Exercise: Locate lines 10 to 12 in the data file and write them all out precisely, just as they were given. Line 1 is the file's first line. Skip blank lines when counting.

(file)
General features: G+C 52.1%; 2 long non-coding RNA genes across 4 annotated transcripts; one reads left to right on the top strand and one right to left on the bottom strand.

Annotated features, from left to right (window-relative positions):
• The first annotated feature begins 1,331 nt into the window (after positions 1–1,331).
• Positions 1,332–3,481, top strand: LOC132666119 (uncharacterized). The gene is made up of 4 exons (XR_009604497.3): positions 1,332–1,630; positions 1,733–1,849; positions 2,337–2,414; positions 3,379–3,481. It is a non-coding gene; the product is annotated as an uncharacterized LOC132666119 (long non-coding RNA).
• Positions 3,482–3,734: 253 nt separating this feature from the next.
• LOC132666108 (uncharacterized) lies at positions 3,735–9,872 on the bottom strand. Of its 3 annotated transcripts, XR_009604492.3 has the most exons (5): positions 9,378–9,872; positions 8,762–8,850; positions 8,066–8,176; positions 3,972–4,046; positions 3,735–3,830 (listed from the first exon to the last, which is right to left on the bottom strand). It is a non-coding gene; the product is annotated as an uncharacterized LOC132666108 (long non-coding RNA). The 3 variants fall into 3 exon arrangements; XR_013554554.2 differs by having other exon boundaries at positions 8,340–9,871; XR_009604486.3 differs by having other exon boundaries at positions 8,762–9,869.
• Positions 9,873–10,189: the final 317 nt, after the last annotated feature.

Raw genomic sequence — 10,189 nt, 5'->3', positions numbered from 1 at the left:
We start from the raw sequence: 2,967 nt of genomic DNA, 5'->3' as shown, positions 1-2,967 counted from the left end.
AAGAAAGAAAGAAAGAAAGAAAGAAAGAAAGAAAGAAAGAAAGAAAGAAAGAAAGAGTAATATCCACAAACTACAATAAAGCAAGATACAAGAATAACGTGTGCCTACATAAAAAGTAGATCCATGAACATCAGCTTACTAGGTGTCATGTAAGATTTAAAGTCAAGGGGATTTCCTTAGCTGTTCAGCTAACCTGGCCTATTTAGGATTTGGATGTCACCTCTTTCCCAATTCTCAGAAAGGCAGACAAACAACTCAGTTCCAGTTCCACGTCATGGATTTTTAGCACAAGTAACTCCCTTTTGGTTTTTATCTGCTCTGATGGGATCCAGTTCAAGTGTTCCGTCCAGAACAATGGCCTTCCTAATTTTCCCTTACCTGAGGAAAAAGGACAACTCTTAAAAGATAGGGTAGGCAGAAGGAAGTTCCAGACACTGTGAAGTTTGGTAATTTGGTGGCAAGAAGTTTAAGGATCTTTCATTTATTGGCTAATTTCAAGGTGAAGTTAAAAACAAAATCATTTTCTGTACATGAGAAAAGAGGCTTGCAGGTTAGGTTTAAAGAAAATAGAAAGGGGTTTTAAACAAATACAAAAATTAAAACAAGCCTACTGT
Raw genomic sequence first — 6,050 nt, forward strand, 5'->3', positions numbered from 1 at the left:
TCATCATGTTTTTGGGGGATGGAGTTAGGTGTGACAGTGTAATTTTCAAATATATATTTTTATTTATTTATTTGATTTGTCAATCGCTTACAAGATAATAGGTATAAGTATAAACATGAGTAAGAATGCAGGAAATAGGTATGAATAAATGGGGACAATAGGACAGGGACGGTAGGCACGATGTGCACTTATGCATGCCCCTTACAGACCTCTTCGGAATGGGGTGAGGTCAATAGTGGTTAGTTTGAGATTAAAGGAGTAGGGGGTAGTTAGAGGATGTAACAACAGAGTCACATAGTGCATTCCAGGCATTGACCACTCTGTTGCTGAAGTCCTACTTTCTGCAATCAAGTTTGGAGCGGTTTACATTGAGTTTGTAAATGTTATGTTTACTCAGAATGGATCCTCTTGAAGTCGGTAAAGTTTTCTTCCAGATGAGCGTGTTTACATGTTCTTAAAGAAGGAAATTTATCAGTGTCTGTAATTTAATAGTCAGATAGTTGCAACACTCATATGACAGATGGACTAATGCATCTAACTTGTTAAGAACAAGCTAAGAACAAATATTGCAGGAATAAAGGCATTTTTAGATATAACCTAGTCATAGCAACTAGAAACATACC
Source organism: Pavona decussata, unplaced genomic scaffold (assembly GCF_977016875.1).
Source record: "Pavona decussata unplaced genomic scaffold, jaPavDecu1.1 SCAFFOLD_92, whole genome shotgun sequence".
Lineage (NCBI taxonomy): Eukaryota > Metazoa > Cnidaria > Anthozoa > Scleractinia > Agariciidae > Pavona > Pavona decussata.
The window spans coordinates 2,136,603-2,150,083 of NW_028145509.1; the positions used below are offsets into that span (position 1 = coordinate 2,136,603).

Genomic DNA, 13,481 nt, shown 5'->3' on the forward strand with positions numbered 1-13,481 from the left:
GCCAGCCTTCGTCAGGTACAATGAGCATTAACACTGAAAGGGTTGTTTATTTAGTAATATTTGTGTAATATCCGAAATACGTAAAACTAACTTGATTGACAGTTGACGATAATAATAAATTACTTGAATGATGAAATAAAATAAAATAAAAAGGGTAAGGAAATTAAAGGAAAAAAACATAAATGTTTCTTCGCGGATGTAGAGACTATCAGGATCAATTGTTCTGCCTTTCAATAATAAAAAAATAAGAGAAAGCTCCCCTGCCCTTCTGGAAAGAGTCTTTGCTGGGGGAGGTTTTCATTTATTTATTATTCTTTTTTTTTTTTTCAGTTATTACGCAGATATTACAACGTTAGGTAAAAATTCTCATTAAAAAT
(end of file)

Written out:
AAGAAAGAAAGAAAGAAAGAAAGAAAGAAAGAAAGAAAGAAAGAAAGAAAGAAAGAGTAATATCCACAAACTACAATAAAGCAAGATACAAGAATAACGTGTGCCTACATAAAAAGTAGATCCATGAACATCAGCTTACTAGGTGTCATGTAAGATTTAAAGTCAAGGGGATTTCCTTAGCTGTTCAGCTAACCTGGCCTATTTAGGATTTGGATGTCACCTCTTTCCCAATTCTCAGAAAGGCAGACAAACAACTCAGTTCCAGTTCCACGTCATGGATTTTTAGCACAAGTAACTCCCTTTTGGTTTTTATCTGCTCTGATGGGATCCAGTTCAAGTGTTCCGTCCAGAACAATGGCCTTCCTAATTTTCCCTTACCTGAGGAAAAAGGACAACTCTTAAAAGATAGGGTAGGCAGAAGGAAGTTCCAGACACTGTGAAGTTTGGTAATTTGGTGGCAAGAAGTTTAAGGATCTTTCATTTATTGGCTAATTTCAAGGTGAAGTTAAAAACAAAATCATTTTCTGTACATGAGAAAAGAGGCTTGCAGGTTAGGTTTAAAGAAAATAGAAAGGGGTTTTAAACAAATACAAAAATTAAAACAAGCCTACTGT
Raw genomic sequence first — 6,050 nt, forward strand, 5'->3', positions numbered from 1 at the left:
TCATCATGTTTTTGGGGGATGGAGTTAGGTGTGACAGTGTAATTTTCAAATATATATTTTTATTTATTTATTTGATTTGTCAATCGCTTACAAGATAATAGGTATAAGTATAAACATGAGTAAGAATGCAGGAAATAGGTATGAATAAATGGGGACAATAGGACAGGGACGGTAGGCACGATGTGCACTTATGCATGCCCCTTACAGACCTCTTCGGAATGGGGTGAGGTCAATAGTGGTTAGTTTGAGATTAAAGGAGTAGGGGGTAGTTAGAGGATGTAACAACAGAGTCACATAGTGCATTCCAGGCATTGACCACTCTGTTGCTGAAGTCCTACTTTCTGCAATCAAGTTTGGAGCGGTTTACATTGAGTTTGTAAATGTTATGTTTACTCAGAATGGATCCTCTTGAAGTCGGTAAAGTTTTCTTCCAGATGAGCGTGTTTACATGTTCTTAAAGAAGGAAATTTATCAGTGTCTGTAATTTAATAGTCAGATAGTTGCAACACTCATATGACAGATGGACTAATGCATCTAACTTGTTAAGAACAAGCTAAGAACAAATATTGCAGGAATAAAGGCATTTTTAGATATAACCTAGTCATAGCAACTAGAAACATACC